Is TikTok Protected Speech Or Threat To Americans? Wyoming Legislators Split

With a potential United States ban on TikTok passing Wednesday, Wyoming legislators are split on whether that’s a blow to protected free speech or acting to suppress a serious security threat.

Clair McFarland

April 25, 20245 min read

Supporters of the popular social media app TikTok rally in Washington, D.C., ahead of Wednesday's move to ban the platform if its Chinese ownership doesn't sell it.
Supporters of the popular social media app TikTok rally in Washington, D.C., ahead of Wednesday's move to ban the platform if its Chinese ownership doesn't sell it. (Nathan Howard of Bloomberg via Getty Images)

While a provision that could ban the social media platform TikTok in the United States passed into law Wednesday, some Wyoming state lawmakers are still leery of it.

The provision will give TikTok’s Beijing-based parent company 270 days to sell the platform. Failing that, the ban would block the popular social media app in the United States.

President Joe Biden signed the ultimatum Wednesday. 

Rep. Mike Yin, D-Jackson, who serves on the Wyoming Legislature’s Select Committee on Blockchain, Financial Technology and Digital Innovation, told Cowboy State Daily he believes Congress is overlooking the potential threats from other platforms, not just TikTok’s Chinese ownership.

“We need to take a broader look at all social media,” said Yin. “Simply picking one company, I think, does what former President Trump said it would do — help Mr. Mark Zuckerberg.”

Yin declined to elaborate.

Trump railed against the ban this week, claiming Biden is helping Facebook founder Zuckerberg’s Meta platforms to profit and gain political influence.  

Trump and Yin are not alone in this theory. The Washington Post concluded the same in a Wednesday analysis, while Business Insider pointed to Meta-owned Instagram’s Reels, as well as Alphabet-owned YouTube’s Shorts as competitors who stand to benefit.

Facebook’s actions factor into the massive evidence pool in Missouri v. Biden, in which a handful of plaintiffs are accusing the federal government of using social media to further a censorship conspiracy and influence the 2020 election.

No Less Addictive

Rep. Daniel Singh, R-Cheyenne, told Cowboy State Daily he understands the arguments against U.S. TikTok use, but he fears the ultimatum hinders freedom of speech, and he does not expect the provision to survive a court challenge.

“That is troubling to me,” said Singh when the president signed the provision, adding he would be “hesitant to restrict what Americans have access to.”

Singh is also a member of the tech committee.

While Congress, including Wyoming’s three federal delegates, has advanced the TikTok ban largely to keep Americans’ data out of the hands of the Chinese Communist Party, some politicians have floated concerns about TikTok’s harmful mental health impacts on American youth.

The app feeds short videos rapidly into a viewer’s phone or device.

“Just because TikTok was an innovator in social media doesn’t mean American social media platforms aren’t any less addictive or damaging to the developing mind,” Singh said. “So, we’ve got to be cautious of that.”

Actually, National Security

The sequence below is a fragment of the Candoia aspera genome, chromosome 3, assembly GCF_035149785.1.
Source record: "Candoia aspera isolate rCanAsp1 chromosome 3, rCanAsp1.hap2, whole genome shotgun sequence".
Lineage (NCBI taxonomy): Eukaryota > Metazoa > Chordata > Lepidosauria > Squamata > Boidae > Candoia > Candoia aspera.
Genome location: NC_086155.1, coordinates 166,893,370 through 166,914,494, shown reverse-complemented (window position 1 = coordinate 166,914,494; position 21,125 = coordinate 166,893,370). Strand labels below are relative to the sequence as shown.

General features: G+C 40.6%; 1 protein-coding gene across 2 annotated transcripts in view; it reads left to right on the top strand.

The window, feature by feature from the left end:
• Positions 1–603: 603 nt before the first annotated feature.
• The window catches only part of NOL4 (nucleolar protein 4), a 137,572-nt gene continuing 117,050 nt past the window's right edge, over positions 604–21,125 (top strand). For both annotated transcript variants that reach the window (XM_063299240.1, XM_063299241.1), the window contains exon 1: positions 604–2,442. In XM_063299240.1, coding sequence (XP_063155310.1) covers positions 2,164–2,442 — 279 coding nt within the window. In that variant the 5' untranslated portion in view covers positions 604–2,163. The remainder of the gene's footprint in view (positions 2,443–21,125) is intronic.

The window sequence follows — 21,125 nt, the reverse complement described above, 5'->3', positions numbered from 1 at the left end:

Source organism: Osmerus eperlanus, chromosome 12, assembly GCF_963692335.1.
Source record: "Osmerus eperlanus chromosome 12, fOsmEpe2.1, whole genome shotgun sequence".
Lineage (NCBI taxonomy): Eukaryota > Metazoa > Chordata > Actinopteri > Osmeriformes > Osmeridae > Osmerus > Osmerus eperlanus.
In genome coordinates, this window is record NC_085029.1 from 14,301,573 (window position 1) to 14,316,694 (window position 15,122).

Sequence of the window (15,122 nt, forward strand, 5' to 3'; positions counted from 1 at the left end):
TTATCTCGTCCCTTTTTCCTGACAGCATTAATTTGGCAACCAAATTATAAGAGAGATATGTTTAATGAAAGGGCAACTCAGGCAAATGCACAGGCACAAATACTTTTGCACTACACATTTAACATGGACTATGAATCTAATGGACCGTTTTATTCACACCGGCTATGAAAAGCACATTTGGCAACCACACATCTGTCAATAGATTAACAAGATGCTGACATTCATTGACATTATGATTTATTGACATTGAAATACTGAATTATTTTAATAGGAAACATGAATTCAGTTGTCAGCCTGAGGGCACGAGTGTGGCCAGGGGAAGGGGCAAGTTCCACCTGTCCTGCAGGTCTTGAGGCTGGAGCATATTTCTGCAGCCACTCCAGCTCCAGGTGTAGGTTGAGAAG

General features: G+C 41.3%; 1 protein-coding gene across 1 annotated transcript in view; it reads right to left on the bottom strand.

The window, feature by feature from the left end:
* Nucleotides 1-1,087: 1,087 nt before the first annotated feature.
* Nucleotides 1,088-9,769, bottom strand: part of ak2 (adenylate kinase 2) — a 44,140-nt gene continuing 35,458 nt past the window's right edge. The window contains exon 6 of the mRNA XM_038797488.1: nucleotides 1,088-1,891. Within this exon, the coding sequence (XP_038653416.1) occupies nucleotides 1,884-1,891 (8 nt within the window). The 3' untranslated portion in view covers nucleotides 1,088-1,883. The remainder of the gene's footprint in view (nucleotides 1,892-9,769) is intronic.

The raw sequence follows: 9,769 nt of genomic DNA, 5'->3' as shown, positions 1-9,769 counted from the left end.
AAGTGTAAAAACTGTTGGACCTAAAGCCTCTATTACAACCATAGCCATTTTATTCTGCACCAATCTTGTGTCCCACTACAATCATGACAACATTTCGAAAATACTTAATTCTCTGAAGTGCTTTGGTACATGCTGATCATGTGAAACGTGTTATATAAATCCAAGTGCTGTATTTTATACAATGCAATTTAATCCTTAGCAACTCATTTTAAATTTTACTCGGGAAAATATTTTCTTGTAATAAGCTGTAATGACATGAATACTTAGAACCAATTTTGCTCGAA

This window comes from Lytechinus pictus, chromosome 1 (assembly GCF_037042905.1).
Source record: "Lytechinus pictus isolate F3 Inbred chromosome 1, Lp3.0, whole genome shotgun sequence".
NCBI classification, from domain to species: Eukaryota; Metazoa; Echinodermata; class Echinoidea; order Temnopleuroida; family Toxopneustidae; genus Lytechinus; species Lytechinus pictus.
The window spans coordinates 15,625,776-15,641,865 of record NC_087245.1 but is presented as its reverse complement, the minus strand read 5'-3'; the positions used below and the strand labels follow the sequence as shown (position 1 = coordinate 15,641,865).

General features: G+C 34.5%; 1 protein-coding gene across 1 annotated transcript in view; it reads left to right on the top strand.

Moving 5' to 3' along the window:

Committee Co-Chair Rep. Cyrus Western, R-Big Horn, agreed with the ultimatum and said it’s about kicking Chinese political influence out of the United States.  

The Chinese company behind TikTok has “direct access to tens of millions of teenagers in America,” said Western. “They can mold their thoughts or opinions. There’s no question they’re wielding that power.”

Western said TikTok has a reprehensible impact on minors’ mental health.

He countered First Amendment arguments against the ultimatum, saying there are still plenty of social media platforms on which Americans can express themselves.

“The First Amendment is alive and well,” said Western.

Sen. Dan Furphy, R-Laramie, agreed with Western and pointed to the amount of time state lawmakers spent this winter on a failed effort to block foreign ownership of Wyoming farmlands.

Data Harvest

Wyoming’s lone U.S. House representative and two U.S. senators have matched up with Western’s perspective in the past.  

“With user data on millions of Americans and over 210 million downloads in the United States, TikTok is a clear and present danger to our national security,” Rep. Harriet Hageman, R-Wyoming, said in a March press release. “Due to the structure of laws governing business under the Chinese Communist Party (CCP), this user data is not only available to parent company ByteDance, but also to the Chinese government.”

Sens. John Barrasso and Cynthia Lummis, both Wyoming Republicans, voiced similar statements at the time, with Lummis saying the company should cut ties with the CCP, and Barrasso saying the CCP has been using TikTok to spy on Americans.

Know What You’re About

Committee Co-Chair Sen. Chris Rothfuss, D-Laramie, said he favors the ultimatum more than he would an outright ban, but he hopes people in Congress have decent data to back their actions.

He added that state legislators typically don’t have access to the same level of intelligence as people working at the federal level, so it’s hard to make judgment calls from here.

“We can grandstand as state legislators and as governors and as people that don’t actually have access to the intelligence that underlies those allegations. But it’s just that. It’s just grandstanding,” he said. “I would certainly not cast a vote really either way on this, based on the information I have; I am just hopeful that this legislation is based on sound intelligence.”

Clair McFarland can be reached at

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Clair McFarland

Crime and Courts Reporter